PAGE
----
<>“The Pain Perplex,” a chapter in the book Complications, by Atul Gawande. Gawande’s entire book is worth reading, but his chapter on pain physiology is certainly the best summary of the subject I have ever read, and a terrific reminder that good writing for a general audience can be just as illuminating for professionals. Anyone struggling with a pain problem should buy the book for this chapter alone, though you are likely to enjoy the whole thing. Much of the chapter focuses on one of the most interesting stories of low back pain I’ve read, and it is a responsible and rational account — although Gawande, like most doctors, seems to be unaware of the clinical significance, or even existence, of myofascial trigger points.
<>I’m writing to congratulate and thank you for your impressive ongoing review of musculoskeletal research. I teach a course, Medicine in Society, at St. Leonards Hospital in Hoxton. I originally stumbled across your website whilst looking for information about pain for my medical students, and have recommended your tutorials to them. Your work deserves special mention for its transparency, evidence base, clear presentation, educational content, regular documented updates, and lack of any commercial promotional material.
<>Spinal manipulation: The U.S. Agency for Healthcare Research and Quality recognizes spinal manipulation by chiropractors and osteopaths as effective for acute low-back pain. Its effectiveness for treating chronic back pain is less well established. Some researchers suggest that early manipulative treatment for acute back pain may prevent chronic problems from developing. Other doctors warn against some chiropractic manipulations, particularly those that involve rapid twisting of the neck. Spinal manipulation can be considered a form of conservative care for the treatment of acute and chronic back pain as it is not invasive and does not employ prescription medications.
<>Although it may not sound like a back pain remedy, rest is vital when you are trying to relieve back pain naturally. Your muscles are in a state of shock and injury. Further insult will only make the pain worse and can lead to further injury of the musculature of the back. You shouldn’t go on complete bed rest, though. Yes, take it easy, but it is easy to lock up your back by not moving enough. Don’t engage in strenuous activity, but gentle stretching and light walking should be okay. Take time to sit or lay down regularly until your back pain remedies start to improve your situation. Don’t miss these lower back pain relief treatments that really work.
<>Poor posture and crookedness is another popular scapegoat — it seems obvious that posture is relevant. Many professionals assume that back pain is some kind of postural problem that you can exercise your way clear of. Unfortunately, the evidence shows that no kind of exercise, not even the most hard-core core strengthening, has any significant effect on low back pain.
<>The mission of the National Institute of Arthritis and Musculoskeletal and Skin Diseases is to support research into the causes, treatment, and prevention of arthritis and musculoskeletal and skin diseases; the training of basic and clinical scientists to carry out this research; and the dissemination of information on research progress in these diseases.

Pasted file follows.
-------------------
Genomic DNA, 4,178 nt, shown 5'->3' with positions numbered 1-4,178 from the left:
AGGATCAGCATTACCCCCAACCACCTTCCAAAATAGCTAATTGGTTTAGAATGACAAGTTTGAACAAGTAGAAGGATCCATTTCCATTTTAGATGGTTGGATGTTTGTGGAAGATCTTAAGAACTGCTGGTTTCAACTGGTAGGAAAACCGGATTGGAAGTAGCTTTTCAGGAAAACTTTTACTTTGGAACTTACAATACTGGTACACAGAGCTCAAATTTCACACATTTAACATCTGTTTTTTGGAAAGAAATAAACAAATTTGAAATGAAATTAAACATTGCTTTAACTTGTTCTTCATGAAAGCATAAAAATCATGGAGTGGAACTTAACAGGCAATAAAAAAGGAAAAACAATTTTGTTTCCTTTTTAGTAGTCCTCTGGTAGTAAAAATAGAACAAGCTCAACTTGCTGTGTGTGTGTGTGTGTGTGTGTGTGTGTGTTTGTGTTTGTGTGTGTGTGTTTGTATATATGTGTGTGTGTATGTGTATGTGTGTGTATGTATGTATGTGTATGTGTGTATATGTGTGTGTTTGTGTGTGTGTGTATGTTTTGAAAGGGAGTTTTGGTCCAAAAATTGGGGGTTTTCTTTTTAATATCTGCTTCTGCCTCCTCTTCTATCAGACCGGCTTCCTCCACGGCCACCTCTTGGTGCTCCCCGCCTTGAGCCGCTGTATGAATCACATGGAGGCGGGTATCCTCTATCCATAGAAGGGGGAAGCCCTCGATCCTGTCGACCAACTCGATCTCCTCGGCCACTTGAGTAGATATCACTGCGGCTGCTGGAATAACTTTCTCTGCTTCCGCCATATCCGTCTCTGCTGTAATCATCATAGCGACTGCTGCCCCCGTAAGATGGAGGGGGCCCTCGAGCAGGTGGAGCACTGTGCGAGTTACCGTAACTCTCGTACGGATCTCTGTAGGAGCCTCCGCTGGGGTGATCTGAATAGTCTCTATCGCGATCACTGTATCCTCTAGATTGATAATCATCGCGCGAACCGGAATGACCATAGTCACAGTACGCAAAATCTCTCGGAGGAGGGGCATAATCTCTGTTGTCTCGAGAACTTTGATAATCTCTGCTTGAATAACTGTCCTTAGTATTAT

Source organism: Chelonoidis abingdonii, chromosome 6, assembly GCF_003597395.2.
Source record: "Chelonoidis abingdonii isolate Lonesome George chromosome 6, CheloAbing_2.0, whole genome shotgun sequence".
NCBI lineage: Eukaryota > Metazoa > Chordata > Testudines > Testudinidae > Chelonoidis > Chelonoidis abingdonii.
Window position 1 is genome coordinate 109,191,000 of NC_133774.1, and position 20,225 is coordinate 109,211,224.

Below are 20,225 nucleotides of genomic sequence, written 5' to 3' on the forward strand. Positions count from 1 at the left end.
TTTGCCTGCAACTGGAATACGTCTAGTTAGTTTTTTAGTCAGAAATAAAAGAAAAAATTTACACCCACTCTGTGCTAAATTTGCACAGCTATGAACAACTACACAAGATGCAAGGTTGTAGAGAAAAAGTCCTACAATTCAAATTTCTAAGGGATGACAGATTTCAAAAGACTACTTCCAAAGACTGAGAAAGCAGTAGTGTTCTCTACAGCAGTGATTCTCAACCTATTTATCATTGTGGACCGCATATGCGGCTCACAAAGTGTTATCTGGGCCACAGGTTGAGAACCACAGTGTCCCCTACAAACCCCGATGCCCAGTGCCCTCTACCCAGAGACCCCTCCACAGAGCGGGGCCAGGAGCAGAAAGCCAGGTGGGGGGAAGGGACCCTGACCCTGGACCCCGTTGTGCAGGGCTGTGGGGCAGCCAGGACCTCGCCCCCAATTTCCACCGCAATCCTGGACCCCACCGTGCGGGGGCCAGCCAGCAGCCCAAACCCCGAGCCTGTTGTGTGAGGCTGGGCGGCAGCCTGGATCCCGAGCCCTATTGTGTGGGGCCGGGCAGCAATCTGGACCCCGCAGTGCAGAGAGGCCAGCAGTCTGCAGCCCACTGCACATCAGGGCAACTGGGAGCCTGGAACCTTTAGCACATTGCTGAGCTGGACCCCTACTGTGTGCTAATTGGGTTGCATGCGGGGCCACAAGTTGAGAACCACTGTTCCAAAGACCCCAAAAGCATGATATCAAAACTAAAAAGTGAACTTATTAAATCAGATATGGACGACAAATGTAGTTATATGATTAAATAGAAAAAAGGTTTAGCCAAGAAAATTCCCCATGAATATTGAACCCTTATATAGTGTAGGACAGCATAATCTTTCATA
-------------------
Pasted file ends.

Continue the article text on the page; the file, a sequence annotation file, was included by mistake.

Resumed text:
<>Activity modification. One variant of resting is to stay active but avoid activities and positions that aggravate the pain. For example, if long periods of sitting in a car or at a desk make the pain worse, then set a timer to get up every 20 minutes and walk around or gently stretch. If standing makes the pain worse, avoid chores that require standing such as washing dishes at the sink. Avoiding, or minimizing, activities and positions that worsen the pain will help prevent or reduce painful back spasms and allow for a better healing environment.
<>A common pose in yoga, the restful child’s pose can help you relax your body. Position yourself on the floor on hands and knees with your knees just wider than hip distance apart. Turn your toes in to touch and push your hips backwards bending your knees. Once you reach a comfortable seated position, extend your arms forward fully and allow your head to fall forward into a relaxation position. Hold this pose for 20 seconds and slowly return to starting position. Repeat three times. For modification if you have shoulder pain, place your arms on either side of your body, extending towards your feet.
<>2011 — Updated: Added scientific cases studies, examples, pictures and video of true dislocation and abnormal anatomy to help drive home the point that even significant spinal joint dysfunction can be surprisingly harmless … never mind subtle joint problems. [Section: Spinal manipulative therapy (SMT): Adjustment, manipulation, and cracking of the spinal joints.]
<>Your core muscles—not just your abdominals, but the muscles that wrap around your midsection—support your spine and lower back. And your core, hips, glutes, and hamstrings together form one big stability machine, so weakness in any one of those muscles forces the others to take up the slack. If you have weak hip and gluteal muscles, for example, as they become fatigued during a run, your lower back is forced to work harder to keep you upright and stable, and you become vulnerable to injury.
<>Ongoing pain can wreak havoc on your life, affecting your cherished relationships, finances, and your ability to get stuff done at work and at home. It can also interrupt your sleep and affect your mood. Because many other problems commonly occur along with chronic lower back pain, anything you can do for yourself that is a natural anti-depressant will help.